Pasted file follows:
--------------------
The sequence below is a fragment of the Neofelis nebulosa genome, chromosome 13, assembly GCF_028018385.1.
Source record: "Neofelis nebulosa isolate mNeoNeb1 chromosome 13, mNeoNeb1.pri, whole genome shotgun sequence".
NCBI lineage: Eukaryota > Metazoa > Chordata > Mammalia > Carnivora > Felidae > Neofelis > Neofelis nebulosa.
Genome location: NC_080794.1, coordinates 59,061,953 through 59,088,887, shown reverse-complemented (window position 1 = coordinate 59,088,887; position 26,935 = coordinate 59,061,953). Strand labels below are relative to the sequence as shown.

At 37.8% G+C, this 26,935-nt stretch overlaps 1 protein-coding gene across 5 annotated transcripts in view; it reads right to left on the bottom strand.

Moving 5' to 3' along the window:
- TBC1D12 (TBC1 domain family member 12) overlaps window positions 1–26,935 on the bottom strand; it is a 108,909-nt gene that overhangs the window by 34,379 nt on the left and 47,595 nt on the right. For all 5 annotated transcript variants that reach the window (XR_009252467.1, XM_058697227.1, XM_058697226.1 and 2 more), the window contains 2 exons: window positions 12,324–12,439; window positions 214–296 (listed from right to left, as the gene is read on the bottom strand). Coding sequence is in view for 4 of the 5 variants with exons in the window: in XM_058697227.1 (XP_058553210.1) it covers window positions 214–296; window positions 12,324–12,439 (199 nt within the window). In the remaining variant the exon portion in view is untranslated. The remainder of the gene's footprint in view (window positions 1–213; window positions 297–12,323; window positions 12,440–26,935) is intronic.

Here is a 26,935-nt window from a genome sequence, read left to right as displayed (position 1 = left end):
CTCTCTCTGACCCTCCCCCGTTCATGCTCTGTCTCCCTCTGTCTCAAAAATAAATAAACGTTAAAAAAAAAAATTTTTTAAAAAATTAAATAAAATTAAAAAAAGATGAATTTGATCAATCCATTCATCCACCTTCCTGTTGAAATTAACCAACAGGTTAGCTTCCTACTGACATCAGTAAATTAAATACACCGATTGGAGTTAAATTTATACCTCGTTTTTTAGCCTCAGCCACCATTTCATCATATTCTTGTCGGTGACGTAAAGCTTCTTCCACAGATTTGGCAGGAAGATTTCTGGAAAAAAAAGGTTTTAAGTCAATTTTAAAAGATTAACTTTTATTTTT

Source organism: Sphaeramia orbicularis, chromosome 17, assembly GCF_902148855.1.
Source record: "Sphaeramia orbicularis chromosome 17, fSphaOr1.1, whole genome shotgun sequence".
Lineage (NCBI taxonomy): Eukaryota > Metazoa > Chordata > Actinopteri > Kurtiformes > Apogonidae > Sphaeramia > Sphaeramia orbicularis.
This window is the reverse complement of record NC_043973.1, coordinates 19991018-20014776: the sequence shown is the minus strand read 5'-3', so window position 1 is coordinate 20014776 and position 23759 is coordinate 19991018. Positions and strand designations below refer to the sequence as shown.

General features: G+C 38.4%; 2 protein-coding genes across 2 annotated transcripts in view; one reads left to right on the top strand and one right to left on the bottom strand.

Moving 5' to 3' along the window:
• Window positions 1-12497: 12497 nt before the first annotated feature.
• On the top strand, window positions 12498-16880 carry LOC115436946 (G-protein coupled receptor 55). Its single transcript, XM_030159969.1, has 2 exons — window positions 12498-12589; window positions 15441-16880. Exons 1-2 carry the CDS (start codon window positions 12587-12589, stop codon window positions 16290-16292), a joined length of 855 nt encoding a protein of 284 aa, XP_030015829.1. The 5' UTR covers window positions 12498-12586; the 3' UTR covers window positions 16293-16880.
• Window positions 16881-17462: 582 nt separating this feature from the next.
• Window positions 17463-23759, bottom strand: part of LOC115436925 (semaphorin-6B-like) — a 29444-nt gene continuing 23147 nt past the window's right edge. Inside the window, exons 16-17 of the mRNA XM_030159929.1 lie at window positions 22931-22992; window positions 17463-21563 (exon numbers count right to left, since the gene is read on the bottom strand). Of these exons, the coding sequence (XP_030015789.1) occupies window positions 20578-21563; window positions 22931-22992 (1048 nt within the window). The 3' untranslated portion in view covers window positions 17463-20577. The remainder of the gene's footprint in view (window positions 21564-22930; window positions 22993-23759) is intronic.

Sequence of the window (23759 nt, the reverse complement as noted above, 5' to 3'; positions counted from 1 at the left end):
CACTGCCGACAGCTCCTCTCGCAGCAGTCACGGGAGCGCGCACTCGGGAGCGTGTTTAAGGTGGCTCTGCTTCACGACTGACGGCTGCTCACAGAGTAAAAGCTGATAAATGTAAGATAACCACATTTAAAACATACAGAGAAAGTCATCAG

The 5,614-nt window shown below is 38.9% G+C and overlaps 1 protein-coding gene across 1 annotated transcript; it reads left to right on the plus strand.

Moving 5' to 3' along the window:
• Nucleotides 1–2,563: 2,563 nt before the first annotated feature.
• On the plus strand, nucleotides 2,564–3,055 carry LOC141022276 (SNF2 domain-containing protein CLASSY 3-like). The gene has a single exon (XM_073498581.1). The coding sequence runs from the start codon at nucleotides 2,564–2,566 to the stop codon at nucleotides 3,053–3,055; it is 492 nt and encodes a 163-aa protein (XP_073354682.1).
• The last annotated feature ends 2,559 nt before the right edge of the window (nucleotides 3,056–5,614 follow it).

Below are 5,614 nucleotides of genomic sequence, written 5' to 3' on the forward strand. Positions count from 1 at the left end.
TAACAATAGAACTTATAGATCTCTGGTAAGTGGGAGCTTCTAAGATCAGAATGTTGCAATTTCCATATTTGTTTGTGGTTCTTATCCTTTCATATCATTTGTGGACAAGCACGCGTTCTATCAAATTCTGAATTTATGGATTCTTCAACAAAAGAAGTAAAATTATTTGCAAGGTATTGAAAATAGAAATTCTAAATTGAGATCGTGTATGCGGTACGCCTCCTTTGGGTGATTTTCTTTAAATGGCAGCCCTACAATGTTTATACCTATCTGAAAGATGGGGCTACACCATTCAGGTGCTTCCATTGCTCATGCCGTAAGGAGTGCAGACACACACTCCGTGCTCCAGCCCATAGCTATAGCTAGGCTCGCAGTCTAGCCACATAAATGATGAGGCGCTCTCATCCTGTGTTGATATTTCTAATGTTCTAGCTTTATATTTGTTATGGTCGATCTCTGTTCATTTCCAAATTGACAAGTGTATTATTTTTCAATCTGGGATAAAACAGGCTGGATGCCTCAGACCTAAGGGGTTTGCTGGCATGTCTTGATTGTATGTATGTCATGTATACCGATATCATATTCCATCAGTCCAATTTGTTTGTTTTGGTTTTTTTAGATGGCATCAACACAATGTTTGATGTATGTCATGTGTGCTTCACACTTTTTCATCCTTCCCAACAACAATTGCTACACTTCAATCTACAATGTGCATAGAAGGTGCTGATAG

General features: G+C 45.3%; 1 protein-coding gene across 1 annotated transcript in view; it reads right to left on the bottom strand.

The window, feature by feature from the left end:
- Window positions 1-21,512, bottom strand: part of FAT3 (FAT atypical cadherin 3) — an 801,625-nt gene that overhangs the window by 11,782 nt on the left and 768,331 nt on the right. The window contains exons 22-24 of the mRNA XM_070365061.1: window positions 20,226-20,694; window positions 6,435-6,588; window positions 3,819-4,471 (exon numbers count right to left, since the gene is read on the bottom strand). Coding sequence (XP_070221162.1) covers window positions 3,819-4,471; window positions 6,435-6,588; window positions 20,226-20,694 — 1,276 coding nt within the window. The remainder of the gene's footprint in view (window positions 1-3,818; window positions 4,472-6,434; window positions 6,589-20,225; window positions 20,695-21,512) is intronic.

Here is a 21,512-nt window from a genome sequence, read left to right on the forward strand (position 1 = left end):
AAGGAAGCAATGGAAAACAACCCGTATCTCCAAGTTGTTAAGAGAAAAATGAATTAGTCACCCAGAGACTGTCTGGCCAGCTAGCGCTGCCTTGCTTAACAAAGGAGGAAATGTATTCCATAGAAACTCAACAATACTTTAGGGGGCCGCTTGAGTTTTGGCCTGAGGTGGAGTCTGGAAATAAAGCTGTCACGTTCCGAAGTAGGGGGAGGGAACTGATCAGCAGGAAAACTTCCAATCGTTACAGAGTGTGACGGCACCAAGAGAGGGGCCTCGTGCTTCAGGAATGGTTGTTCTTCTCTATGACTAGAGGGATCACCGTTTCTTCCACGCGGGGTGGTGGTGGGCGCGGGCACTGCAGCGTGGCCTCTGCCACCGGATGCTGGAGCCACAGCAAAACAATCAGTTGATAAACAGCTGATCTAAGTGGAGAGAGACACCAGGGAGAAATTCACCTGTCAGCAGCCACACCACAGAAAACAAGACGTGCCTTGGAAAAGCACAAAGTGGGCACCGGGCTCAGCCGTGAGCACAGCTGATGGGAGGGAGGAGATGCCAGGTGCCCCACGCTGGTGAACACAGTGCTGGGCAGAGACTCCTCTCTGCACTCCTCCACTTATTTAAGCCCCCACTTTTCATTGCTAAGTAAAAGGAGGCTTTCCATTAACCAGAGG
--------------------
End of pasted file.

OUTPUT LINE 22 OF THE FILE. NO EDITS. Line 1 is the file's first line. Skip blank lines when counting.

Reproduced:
The 5,614-nt window shown below is 38.9% G+C and overlaps 1 protein-coding gene across 1 annotated transcript; it reads left to right on the plus strand.